In recent weeks, Dave Chappelle has been in the public eye for all the wrong reasons. While some praise the recent Netflix Comedy special, The Closer, the comments made by the 48-year-old comedian have struck a chord with the trans community and allies.
The New York Post and other publications reported that TV personality Ashlee Marie Preston said that she had invited the comedian to join protesters at Netflix’s headquarters and that he “chose not to show up.”
Claims that Dave Chappelle disputed in an Instagram video he uploaded this Monday, saying, “It’s been said in the press that I was invited to speak to the transgender employees of Netflix, and I refused. That is not true — if they had invited me, I would have accepted it, although I am confused about what we would be speaking about.” he said in the video.
But as much as Chappelle would want to meet with the LGBTQA+ community, it was only going to be on his terms— “he would not be summoned.”
“To the transgender community, I am more than willing to give you an audience, but you will not summon me. I am not bending to anybody’s demands. And if you want to meet with me, I’d be more than willing to, but I have some conditions.”
“First of all, you cannot come if you have not watched my special from beginning to end. You must come to a place of my choosing and a time of my choosing. And thirdly, you must admit that Hannah Gadsby is not funny,” he added.
David Chappelle claimed that the media was keen on making it a Chappelle v. the LGBTQA+ community, while in reality, it was a matter of corporate interest.
“I want everyone in this audience to know that even though the media frames this that it’s me versus that community, that is not what it is,” Chappelle said in a video on his Instagram Monday, during a what appeared to be a recording of a recent live set. “Do not blame the LBGTQ (sic) community for any of this (expletive). This has nothing to do with them. It’s about corporate interest, and what I can say, and what I cannot say.”
Dave Chappelle has since been disinvited for the film festival—something he says will hurt his documentary. It is at this point in the video that he thanked Netflix and its CEO Ted Sarandos.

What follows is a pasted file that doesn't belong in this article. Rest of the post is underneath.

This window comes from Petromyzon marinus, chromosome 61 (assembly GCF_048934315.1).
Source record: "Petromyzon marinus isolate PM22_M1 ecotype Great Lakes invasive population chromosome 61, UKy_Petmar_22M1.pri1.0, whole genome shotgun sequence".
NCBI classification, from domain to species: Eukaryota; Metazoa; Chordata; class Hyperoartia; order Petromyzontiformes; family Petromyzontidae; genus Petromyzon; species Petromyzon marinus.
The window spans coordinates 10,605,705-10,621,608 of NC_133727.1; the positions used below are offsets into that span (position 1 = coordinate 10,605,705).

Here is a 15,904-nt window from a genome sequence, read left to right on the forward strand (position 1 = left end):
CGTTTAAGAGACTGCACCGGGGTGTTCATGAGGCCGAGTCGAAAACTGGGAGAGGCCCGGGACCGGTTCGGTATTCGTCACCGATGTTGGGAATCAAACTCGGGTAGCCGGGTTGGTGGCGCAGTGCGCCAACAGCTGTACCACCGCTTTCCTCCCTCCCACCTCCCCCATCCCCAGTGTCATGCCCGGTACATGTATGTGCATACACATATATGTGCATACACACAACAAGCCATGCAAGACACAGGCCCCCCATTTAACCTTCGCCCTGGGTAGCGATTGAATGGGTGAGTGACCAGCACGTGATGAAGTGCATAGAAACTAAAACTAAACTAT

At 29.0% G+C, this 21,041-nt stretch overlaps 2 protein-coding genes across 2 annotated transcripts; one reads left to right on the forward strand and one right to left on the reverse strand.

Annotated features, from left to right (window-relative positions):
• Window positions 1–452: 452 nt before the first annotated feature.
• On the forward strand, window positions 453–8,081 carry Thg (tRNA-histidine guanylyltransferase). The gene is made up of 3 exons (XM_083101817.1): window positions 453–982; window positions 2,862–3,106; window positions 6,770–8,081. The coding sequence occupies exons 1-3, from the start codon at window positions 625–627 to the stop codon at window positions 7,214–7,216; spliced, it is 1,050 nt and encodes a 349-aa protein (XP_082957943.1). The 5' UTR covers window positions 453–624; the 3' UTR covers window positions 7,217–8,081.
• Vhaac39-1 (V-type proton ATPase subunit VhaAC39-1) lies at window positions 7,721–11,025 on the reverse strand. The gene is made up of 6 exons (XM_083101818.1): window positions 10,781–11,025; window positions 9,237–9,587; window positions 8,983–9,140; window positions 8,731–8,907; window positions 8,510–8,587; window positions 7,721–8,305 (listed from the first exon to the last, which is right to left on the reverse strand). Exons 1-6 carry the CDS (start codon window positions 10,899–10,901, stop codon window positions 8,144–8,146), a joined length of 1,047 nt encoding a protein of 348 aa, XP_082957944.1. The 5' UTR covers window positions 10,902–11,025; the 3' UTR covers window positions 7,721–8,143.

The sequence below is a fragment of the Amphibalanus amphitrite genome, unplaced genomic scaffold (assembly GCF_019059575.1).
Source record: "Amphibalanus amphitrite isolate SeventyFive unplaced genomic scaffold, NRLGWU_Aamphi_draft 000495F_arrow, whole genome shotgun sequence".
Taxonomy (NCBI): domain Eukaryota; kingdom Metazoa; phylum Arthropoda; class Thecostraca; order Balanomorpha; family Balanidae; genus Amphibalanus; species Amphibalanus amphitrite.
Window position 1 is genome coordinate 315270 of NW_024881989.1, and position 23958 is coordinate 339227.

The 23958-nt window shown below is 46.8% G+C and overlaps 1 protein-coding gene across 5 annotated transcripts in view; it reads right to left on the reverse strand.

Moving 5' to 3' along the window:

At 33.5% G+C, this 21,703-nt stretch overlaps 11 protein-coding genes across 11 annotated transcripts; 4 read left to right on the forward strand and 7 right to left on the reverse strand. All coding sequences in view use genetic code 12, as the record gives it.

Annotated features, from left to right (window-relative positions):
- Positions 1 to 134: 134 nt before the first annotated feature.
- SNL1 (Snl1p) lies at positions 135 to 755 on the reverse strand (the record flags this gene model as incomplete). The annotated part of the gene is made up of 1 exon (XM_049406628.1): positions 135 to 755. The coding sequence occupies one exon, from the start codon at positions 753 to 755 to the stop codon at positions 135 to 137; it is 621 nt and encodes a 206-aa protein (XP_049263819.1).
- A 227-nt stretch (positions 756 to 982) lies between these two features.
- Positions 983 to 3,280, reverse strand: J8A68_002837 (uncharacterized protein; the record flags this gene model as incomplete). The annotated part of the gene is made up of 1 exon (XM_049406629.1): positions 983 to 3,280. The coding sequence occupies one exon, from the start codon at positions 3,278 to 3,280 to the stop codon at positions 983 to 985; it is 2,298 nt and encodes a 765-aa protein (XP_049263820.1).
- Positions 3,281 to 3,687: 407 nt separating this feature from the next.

“This film that I made was invited to every film festival in the United States. Some of those invitations I accepted. When this controversy came out about ‘The Closer’, they began disinviting me from these film festivals. And now, today, not a film company, not a movie studio, not a film festival, nobody will touch this film. Thank God for Ted Sarandos and Netflix, he’s the only one that didn’t cancel me yet.”
In a show garnering both praise and condemnation, Chappelle made controversial comments that are being called transphobic. During the special, David Chappelle declared himself a TERF, an acronym for a trans-exclusionary radical feminist. The term refers to a group of radical feminists that exclude trans women, joining J. K. Rowling’s school of thought that gender is a fact.
The show also touched on cancel culture, which Dave Chappelle had a lot to say– The comedian referenced author J. K. Rowling, who was called out for her transphobic remarks in recent years.
“They canceled J.K. Rowling, my god. J.K. Rowling wrote all the Harry Potter books by herself. She sold so many books, the bible worries about her. And they canceled her because she said in an interview—and this is not exactly what she said but effectually—she said gender was a fact. And then the trans community got mad as shit. They started calling her a TERF.”
Dave Chappelle went on to say, “I didn’t even know what the fuck that was, but I know that trans people make up words to win arguments, so I looked it up.”
At the time this aired, people began calling for accountability on Netflix’s part, with the National Black Justice Coalition calling for Netflix to “immediately pull” Chappelle’s special, indicating to stats that show 2021 is on track to be the “deadliest year on record for transgender people in the United States.”
In a Netflix internal memo obtained and released by Variety, the CEO, Ted Sarandos, stood by the special, saying it wasn’t “designed to incite hate or violence.”
The CEO came out to apologize, as his words might be taken out of context but standing by the show nonetheless— “artistic freedom.”
“Obviously, I screwed up that internal communication,” Sarandos told Variety. “I did that, and I screwed it up in two ways. First and foremost, I should have led with a lot more humanity. Meaning, I had a group of employees who were definitely feeling pain and hurt from a decision we made. And I think that needs to be acknowledged upfront before you get into the nuts and bolts of anything. I didn’t do that.”
The fallout from the show is unlikely to settle in the coming days. Last week saw Netflix’s employees stage a walkout in protest of Chappelle’s the Close special.
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